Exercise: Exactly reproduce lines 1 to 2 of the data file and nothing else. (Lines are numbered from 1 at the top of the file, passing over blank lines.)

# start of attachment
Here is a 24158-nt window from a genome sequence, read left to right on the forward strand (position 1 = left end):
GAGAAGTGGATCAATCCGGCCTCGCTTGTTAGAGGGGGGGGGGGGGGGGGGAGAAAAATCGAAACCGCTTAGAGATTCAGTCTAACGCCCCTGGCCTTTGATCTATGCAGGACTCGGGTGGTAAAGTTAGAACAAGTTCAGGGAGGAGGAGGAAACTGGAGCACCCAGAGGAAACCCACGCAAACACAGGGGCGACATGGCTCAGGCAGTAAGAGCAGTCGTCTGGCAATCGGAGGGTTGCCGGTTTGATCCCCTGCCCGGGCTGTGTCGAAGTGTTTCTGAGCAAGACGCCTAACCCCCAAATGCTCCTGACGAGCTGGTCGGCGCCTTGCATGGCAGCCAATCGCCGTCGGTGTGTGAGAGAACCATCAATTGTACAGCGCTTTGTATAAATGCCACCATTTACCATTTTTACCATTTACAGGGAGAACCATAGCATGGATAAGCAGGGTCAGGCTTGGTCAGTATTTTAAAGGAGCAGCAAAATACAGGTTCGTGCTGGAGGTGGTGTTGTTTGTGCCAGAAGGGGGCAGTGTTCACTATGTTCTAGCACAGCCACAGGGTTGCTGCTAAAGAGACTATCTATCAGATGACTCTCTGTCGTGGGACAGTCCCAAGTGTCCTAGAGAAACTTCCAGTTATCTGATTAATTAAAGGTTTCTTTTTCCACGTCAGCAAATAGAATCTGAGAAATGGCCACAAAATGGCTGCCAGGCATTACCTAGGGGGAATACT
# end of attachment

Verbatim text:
Here is a 24158-nt window from a genome sequence, read left to right on the forward strand (position 1 = left end):
GAGAAGTGGATCAATCCGGCCTCGCTTGTTAGAGGGGGGGGGGGGGGGGGGAGAAAAATCGAAACCGCTTAGAGATTCAGTCTAACGCCCCTGGCCTTTGATCTATGCAGGACTCGGGTGGTAAAGTTAGAACAAGTTCAGGGAGGAGGAGGAAACTGGAGCACCCAGAGGAAACCCACGCAAACACAGGGGCGACATGGCTCAGGCAGTAAGAGCAGTCGTCTGGCAATCGGAGGGTTGCCGGTTTGATCCCCTGCCCGGGCTGTGTCGAAGTGTTTCTGAGCAAGACGCCTAACCCCCAAATGCTCCTGACGAGCTGGTCGGCGCCTTGCATGGCAGCCAATCGCCGTCGGTGTGTGAGAGAACCATCAATTGTACAGCGCTTTGTATAAATGCCACCATTTACCATTTTTACCATTTACAGGGAGAACCATAGCATGGATAAGCAGGGTCAGGCTTGGTCAGTATTTTAAAGGAGCAGCAAAATACAGGTTCGTGCTGGAGGTGGTGTTGTTTGTGCCAGAAGGGGGCAGTGTTCACTATGTTCTAGCACAGCCACAGGGTTGCTGCTAAAGAGACTATCTATCAGATGACTCTCTGTCGTGGGACAGTCCCAAGTGTCCTAGAGAAACTTCCAGTTATCTGATTAATTAAAGGTTTCTTTTTCCACGTCAGCAAATAGAATCTGAGAAATGGCCACAAAATGGCTGCCAGGCATTACCTAGGGGGAATACT